On the 31st ultimo you wrote a letter to Mayor S. J. Farmer of Winnipeg on this subject, and you very kindly sent me a copy thereof. Immediately on the return to Winnipeg of the delegation which waited upon you in Ottawa the Manitoba power interests conferred and discussed your letter with the greatest care.

We note that you desire to take no step which would permit of any exception being taken by the Ontario government to the repealing of the above act. We would, however, point out that the order in council passed by the province of Ontario in connection with the agreement entered into last November makes the absolute repeal of "The Lake of the Woods Regulation Act, 1921," a condition precedent to the coming into force of the agreement, and also to the empowering of the minister mentioned therein to finally negotiate and settle upon the conditions to be carried out; this attitude of Ontario will make impossible the carrying out of the conditions of the agreement prior to the proclamation of the repealing act.

Topic:   WAYS AND MEANS ONTARIO ELECTIONS AND PETAWAWA CAMP
Subtopic:   LAKE OF THE WOODS REGULATION
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June 20, 1923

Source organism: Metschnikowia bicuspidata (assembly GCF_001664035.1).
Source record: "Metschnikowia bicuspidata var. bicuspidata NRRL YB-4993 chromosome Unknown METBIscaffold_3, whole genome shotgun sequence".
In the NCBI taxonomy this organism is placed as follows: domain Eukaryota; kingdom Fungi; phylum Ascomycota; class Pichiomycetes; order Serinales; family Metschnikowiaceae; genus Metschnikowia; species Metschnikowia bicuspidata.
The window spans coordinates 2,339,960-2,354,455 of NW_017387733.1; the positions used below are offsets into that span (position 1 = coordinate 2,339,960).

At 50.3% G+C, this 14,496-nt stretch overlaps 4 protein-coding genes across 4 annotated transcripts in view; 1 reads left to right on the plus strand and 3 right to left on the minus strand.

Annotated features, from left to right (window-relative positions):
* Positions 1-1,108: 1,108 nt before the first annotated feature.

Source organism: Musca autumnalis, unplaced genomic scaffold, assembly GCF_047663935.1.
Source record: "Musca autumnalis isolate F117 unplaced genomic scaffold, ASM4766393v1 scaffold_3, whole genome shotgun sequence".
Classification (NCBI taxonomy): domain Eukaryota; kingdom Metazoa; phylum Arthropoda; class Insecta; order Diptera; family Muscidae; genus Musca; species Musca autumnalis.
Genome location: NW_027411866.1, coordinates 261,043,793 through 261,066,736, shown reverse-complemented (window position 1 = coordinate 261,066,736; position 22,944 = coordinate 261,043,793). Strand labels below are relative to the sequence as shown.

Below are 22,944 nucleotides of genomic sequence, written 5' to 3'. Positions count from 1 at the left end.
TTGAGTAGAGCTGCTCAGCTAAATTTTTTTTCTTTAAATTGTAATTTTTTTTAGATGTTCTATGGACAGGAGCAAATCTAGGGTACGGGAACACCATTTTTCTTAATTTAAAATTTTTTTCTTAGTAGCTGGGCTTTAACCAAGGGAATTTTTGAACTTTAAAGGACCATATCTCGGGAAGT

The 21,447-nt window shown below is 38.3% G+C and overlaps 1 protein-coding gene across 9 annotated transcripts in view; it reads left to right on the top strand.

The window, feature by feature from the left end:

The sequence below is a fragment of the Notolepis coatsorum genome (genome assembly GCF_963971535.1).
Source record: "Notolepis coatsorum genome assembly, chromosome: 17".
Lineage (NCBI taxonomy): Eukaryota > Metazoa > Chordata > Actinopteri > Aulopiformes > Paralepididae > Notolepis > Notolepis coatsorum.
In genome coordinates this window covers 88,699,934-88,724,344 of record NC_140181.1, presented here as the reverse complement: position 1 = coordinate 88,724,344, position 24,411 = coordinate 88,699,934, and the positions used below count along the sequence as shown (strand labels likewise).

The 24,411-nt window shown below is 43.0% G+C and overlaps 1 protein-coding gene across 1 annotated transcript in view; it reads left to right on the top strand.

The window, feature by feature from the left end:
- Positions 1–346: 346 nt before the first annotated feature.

Sir LOMER GOUIN:

This bill is the same as the one that was introduced last year and accepted by the House of Commons, but rejected by the Senate. The purpose of the bill is to repeal chapter 38. 11 and 12 George V, passed in 1921 and assented to on the 4th of June of that year. In 1920, there was an understanding between the Ontario government and the Dominion government to the effect that a commission composed of four members, two to be appointed by the Ontario government and two by the Dominion government, would t control the waters of the Lake of the Woods, Lac Seul, English river and Winnipeg river. It was agreed that legislation should be submitted to the legislature

Lake of the Woods Regulation

of Ontario and the parliament of Canada for the purpose of organizing that com-

10 p.m. mission. The Dominion government accordingly introduced a bill which passed as chapter 10, of 11 and 12 George V, which was assented to on the 3rd of May, 1921. The government of Ontario, proceeding also in accordance with the agreement to which I have referred, introduced similar legislation; but the premier of the province, facing an opposition to the measure, withdrew it. Under these circumstances the government of the day, considering it important that some commission should have authority to control these waters, passed another bill, which became chapter 38 of 11 and 12 George V, to which I referred at the outset. The second clause of that act provided that-